I confused your name with that of a local architect, spelled differently but I believe pronounced like yours.
And thank you for the gentle admonition.


2 people like this
Posted by Rose
a resident of Another Palo Alto neighborhood
on Nov 20, 2016 at 2:01 am

@NeilsonBuchanon,
One of the structural reasons for the imbalance between north and south on the Council is the disparity in wealth. Council participation is volunteer and essentially unpaid. Wealthy residents can afford this, less wealthy residents from the South who may be working 80 hours as Palo Alto house poor cannot.

I have heard the other side of this, which is that (according to a regional environmental activist I know) you can get little Napoleons who dominate their neighborhoods. However, simply requiring as many members north of oregon as south of oregon, and giving the last seat to whichever side clearly has fewer civic assets than the other, might make things more fair.

@DTN Paul,
Your snide comment about Palantir would be more effective if Palantir hadn't taken over so much of downtown for its campus, at the expense of a vibrant downtown for residents, and if Palantir employees and their spouses, such as Kate Downing, had not taken such an aggressive tack to advance their desire to densify housing around their compound. No one else mentioned Palantir above except you, but now that you have, it seemed necessary to point out the falsity of your attempt to make a backhanded claim that they aren't engaged in taking over downtown and shaping Palo Alto for their selfish interests. When they move away, I'm sure much of the negative Council campaigning will move away with them.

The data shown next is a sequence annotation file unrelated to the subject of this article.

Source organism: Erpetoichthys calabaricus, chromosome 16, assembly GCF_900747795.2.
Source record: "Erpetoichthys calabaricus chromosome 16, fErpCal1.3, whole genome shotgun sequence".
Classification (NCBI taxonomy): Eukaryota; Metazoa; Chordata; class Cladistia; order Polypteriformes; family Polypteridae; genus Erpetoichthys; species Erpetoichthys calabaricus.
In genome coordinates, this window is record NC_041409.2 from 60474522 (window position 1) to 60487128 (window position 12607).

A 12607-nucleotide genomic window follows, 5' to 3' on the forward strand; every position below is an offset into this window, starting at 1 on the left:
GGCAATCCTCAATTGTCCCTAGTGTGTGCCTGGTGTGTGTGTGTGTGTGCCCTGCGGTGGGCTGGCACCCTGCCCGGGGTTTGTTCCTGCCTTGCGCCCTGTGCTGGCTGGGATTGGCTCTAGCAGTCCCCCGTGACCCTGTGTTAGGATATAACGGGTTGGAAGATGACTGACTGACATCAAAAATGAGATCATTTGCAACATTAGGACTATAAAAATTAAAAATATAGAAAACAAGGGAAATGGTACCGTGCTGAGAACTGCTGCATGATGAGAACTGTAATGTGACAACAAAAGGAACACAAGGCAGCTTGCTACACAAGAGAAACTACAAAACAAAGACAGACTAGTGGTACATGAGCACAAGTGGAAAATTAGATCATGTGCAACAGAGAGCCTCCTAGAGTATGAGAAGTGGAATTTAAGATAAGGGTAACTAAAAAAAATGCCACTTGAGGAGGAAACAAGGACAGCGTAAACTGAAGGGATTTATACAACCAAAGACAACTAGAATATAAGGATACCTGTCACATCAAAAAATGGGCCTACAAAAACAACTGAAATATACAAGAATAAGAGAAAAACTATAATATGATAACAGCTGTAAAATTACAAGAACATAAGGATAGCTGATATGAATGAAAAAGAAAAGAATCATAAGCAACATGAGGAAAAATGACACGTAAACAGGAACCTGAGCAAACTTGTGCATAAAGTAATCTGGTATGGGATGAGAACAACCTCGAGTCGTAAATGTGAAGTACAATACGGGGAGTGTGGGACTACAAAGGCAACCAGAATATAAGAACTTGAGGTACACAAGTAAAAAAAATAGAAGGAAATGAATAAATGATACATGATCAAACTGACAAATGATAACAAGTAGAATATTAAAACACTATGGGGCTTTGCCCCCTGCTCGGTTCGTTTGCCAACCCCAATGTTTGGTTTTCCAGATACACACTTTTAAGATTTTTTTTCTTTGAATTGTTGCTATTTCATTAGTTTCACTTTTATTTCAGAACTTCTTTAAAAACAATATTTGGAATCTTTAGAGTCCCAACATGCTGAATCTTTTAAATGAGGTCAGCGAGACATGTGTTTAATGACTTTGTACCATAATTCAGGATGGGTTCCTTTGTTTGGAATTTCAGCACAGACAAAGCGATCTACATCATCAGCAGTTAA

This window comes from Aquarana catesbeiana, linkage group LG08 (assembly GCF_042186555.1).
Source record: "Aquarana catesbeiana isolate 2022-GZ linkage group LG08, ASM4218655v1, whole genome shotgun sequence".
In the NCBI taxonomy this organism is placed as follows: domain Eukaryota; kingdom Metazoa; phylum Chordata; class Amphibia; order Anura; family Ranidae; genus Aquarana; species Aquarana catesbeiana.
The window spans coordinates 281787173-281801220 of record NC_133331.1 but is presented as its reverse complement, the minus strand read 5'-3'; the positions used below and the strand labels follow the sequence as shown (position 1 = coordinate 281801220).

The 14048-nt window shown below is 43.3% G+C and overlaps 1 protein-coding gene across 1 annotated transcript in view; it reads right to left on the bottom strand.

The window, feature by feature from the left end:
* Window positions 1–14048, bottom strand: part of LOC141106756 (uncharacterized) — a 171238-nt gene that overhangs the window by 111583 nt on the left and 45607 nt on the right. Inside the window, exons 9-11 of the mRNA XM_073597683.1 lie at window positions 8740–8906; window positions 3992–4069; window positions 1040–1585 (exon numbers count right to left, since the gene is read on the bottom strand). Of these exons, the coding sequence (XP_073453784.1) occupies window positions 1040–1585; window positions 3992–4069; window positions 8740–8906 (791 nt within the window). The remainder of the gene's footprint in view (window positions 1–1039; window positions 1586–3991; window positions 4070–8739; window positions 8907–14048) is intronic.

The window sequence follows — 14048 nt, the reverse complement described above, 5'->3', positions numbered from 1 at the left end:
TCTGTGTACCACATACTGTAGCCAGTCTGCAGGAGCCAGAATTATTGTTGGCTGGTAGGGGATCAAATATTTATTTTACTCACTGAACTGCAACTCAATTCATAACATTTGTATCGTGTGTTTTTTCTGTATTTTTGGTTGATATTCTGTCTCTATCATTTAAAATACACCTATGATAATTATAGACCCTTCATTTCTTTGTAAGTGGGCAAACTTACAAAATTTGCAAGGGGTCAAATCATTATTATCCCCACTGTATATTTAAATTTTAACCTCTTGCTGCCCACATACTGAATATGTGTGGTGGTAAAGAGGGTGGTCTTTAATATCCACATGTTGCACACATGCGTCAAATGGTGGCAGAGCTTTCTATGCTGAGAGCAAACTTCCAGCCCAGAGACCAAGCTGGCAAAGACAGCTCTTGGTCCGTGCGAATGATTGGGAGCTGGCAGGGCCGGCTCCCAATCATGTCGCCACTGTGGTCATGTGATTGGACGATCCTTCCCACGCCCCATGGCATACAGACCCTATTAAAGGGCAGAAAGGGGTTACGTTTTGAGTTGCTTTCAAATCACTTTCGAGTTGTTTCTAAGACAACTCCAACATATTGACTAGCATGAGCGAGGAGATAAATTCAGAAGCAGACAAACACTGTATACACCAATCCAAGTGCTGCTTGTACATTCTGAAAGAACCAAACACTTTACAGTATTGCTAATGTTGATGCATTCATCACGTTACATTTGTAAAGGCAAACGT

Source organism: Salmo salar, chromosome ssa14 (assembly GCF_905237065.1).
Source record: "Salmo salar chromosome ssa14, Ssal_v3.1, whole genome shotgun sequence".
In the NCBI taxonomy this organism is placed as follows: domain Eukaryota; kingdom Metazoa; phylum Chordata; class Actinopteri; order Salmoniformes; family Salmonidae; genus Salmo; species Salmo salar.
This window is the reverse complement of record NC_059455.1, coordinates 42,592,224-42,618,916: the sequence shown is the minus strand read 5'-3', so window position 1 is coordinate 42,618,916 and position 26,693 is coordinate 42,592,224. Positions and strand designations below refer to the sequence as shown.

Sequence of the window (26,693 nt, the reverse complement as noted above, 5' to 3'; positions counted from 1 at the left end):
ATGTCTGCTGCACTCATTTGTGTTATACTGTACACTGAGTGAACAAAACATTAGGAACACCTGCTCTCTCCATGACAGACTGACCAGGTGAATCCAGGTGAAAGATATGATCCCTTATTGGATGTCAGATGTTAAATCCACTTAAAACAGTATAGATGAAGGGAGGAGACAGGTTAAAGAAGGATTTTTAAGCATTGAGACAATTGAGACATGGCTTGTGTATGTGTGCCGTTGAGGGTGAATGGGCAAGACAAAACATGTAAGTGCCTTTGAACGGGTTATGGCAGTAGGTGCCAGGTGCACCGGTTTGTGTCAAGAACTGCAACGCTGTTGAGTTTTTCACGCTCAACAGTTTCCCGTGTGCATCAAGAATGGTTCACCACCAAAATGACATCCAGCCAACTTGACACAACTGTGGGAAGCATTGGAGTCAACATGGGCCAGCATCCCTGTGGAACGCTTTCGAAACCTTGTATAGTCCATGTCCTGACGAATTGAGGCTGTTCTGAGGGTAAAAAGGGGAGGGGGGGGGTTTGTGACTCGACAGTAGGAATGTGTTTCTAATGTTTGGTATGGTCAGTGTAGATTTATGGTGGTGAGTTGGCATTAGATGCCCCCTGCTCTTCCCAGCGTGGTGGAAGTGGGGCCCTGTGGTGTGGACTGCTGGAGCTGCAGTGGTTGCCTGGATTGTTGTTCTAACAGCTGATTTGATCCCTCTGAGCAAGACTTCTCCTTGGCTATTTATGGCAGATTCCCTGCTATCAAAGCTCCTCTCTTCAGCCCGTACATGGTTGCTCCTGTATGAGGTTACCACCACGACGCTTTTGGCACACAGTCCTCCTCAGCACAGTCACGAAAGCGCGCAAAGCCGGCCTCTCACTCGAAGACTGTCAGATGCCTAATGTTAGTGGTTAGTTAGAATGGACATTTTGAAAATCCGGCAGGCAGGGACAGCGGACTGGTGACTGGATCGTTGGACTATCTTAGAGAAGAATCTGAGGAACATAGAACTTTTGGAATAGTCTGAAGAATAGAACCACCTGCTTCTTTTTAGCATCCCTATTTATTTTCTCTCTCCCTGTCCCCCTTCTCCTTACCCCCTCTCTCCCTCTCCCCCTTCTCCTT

4 people like this
Posted by Abitarian
a resident of Downtown North
on Nov 20, 2016 at 9:26 am

District representation is an interesting idea, however, the proverbial devil is in the details. It may or may not prove promising in terms of addressing some of the shortcomings in our system.

In any event, I do not see district voting, in and of itself, as a means of campaign finance reform or remedy to negative campaigning.

Regardless of which neighborhood they represent, city council members would still vote on issues that effect all parts of Palo Alto. Citizens and special interest groups would still work to elect and lobby the people who advance their concerns.


2 people like this
Posted by NeilsonBuchanan
a resident of Downtown North
on Nov 20, 2016 at 9:42 am

NeilsonBuchanan is a registered user.

To clarify my comment supporting districts. #1 There are other structure issues to debate in conjunction with pros and cons of districts. #2 Any debate would start with better public understanding of persistent governance problems such as "low" turnout of registered voters, eligible voters who do not register and mind-numbing council meetings.

We are fortunate to have an annual surveys of Palo Alto citizen attitudes. Results from mid-summer 2016 survey is slowly grinding itself into sunlight in January or February 2017. It will give all of us objective information to chew on.


4 people like this
Posted by Curmudgeon
a resident of Downtown North
on Nov 20, 2016 at 12:40 pm

"One of the structural reasons for the imbalance between north and south on the Council..."